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Dr Dale Miles - learndigital.net
Dr. Dale Miles


Technical Issues in Digital Imaging: How Do They REALLY Impact Clinical Care?

Dale A. Miles DDS, MS, FRCD

Back to Part I

In this article, I’ll present information on the software or "image processing", the part of the system which truly impacts patient care, the part of the imaging system which is so foreign to us all as dentists who were brought up on "film". I will not attempt to compare and/or rank the various systems. Frankly, I have not played with all of them yet. I am familiar with most image processing tools and have used dental image processing software from Trophy, Schick, Dent-X (CCD systems), and Digident (PSP system). I have evaluated other packages as well. However, like many of you I have also used standard "desk top publishing" software programs like Adobe Photoshop, Aldus Persuasion, MacPaint, etc…to make pictures, graphics, tables with shading and so on. The operations are, for the most part, very similar.

What are the common tools? Most image processing software program for performing electronic image processing or image enhancement (DON’T USE THE WORD MANIPULATION) allow you to change the following image parameters or characteristics:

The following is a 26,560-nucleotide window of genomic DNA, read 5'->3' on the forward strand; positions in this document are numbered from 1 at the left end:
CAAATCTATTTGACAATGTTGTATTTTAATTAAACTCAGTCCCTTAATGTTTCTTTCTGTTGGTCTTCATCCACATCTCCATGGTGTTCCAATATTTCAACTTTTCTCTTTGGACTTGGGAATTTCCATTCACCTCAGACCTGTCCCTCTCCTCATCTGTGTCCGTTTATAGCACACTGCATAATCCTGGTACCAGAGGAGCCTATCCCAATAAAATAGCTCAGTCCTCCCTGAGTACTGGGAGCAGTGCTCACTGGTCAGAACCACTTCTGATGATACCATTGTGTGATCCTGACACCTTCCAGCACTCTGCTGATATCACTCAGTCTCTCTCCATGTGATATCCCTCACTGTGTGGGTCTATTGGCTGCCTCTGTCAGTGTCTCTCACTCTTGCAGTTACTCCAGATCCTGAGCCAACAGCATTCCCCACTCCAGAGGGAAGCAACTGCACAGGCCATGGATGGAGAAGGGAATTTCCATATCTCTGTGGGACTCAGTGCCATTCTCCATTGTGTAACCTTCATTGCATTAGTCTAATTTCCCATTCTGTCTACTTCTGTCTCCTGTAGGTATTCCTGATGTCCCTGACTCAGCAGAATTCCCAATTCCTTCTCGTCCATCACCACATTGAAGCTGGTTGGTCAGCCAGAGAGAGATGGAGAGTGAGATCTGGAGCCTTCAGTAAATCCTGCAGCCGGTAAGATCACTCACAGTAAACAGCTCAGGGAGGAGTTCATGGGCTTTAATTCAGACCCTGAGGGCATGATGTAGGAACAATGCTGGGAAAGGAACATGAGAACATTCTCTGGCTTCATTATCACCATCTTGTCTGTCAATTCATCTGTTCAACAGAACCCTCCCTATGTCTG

Image size (zoom)

Image orientation


Inversion (white to black and visa versa)

Pseudocolor alteration

either together or separately. These are all useful tools, and these are all available in desk top publishing software. There is nothing proprietary about these "enhancements". You could purchase the software, scan a radiograph from your practice and practice! You could do digital imaging in your own home. This is actually "indirect digital imaging" using a desk top scanner. You just need to make sure your document scanner comes with (or can have added) a "transparency adapter" which allows light to be transmitted through the image (radiograph or color slide) to be scanned in the lid of the scanner, instead of by reflection off the lid to the CCD below. Yes, that’s right! I said to the CCD below. Scanners and fax machines use a linear CCD device to capture the image. And all this time you didn’t realize you were using digital technology already!

These five images show the use of the various tools.





 Back to Part I


© Dr Dale Miles DDS, MS, FRCD
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